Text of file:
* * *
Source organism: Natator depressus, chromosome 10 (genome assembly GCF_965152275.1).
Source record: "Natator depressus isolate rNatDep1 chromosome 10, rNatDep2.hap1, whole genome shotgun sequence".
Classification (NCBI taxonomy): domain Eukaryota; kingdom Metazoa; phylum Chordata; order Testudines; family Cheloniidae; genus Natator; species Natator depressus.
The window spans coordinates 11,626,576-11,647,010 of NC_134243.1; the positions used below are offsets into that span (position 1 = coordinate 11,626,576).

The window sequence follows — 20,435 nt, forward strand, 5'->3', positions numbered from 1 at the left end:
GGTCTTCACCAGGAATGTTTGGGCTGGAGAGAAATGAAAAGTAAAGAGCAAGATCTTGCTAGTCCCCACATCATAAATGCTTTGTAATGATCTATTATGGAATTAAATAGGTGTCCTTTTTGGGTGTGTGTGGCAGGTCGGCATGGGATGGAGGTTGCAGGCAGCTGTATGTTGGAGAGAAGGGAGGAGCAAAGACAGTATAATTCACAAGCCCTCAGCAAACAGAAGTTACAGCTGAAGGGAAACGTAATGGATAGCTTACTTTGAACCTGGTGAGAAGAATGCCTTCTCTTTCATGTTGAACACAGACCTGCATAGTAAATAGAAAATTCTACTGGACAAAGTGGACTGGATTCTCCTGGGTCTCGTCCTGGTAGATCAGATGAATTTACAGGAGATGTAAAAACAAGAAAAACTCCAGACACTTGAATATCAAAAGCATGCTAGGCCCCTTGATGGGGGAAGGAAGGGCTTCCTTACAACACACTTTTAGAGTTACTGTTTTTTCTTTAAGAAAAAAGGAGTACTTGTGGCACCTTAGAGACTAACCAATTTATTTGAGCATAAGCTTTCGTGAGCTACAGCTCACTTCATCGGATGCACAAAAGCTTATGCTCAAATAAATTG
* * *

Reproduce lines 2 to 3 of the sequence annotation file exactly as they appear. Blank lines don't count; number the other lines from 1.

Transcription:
Source record: "Natator depressus isolate rNatDep1 chromosome 10, rNatDep2.hap1, whole genome shotgun sequence".
Classification (NCBI taxonomy): domain Eukaryota; kingdom Metazoa; phylum Chordata; order Testudines; family Cheloniidae; genus Natator; species Natator depressus.